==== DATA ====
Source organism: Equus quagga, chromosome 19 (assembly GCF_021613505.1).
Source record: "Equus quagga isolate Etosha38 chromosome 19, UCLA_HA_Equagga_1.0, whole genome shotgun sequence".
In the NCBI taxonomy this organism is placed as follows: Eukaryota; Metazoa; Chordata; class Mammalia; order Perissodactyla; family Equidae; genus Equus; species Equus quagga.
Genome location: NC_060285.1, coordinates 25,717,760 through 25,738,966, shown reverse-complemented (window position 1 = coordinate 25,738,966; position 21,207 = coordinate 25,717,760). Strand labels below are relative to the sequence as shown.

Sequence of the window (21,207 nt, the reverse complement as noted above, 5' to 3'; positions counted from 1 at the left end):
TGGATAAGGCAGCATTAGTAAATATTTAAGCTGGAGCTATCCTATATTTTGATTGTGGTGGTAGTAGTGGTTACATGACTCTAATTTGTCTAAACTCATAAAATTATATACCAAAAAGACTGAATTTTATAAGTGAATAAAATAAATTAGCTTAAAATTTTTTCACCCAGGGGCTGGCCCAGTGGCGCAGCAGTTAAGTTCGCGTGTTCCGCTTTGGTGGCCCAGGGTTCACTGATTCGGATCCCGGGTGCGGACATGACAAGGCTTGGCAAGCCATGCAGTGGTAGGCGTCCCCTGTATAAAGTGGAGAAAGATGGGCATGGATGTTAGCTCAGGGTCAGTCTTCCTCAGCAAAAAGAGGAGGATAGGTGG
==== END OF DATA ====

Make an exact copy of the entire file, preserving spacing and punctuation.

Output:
Source organism: Equus quagga, chromosome 19 (assembly GCF_021613505.1).
Source record: "Equus quagga isolate Etosha38 chromosome 19, UCLA_HA_Equagga_1.0, whole genome shotgun sequence".
In the NCBI taxonomy this organism is placed as follows: Eukaryota; Metazoa; Chordata; class Mammalia; order Perissodactyla; family Equidae; genus Equus; species Equus quagga.
Genome location: NC_060285.1, coordinates 25,717,760 through 25,738,966, shown reverse-complemented (window position 1 = coordinate 25,738,966; position 21,207 = coordinate 25,717,760). Strand labels below are relative to the sequence as shown.

Sequence of the window (21,207 nt, the reverse complement as noted above, 5' to 3'; positions counted from 1 at the left end):
TGGATAAGGCAGCATTAGTAAATATTTAAGCTGGAGCTATCCTATATTTTGATTGTGGTGGTAGTAGTGGTTACATGACTCTAATTTGTCTAAACTCATAAAATTATATACCAAAAAGACTGAATTTTATAAGTGAATAAAATAAATTAGCTTAAAATTTTTTCACCCAGGGGCTGGCCCAGTGGCGCAGCAGTTAAGTTCGCGTGTTCCGCTTTGGTGGCCCAGGGTTCACTGATTCGGATCCCGGGTGCGGACATGACAAGGCTTGGCAAGCCATGCAGTGGTAGGCGTCCCCTGTATAAAGTGGAGAAAGATGGGCATGGATGTTAGCTCAGGGTCAGTCTTCCTCAGCAAAAAGAGGAGGATAGGTGG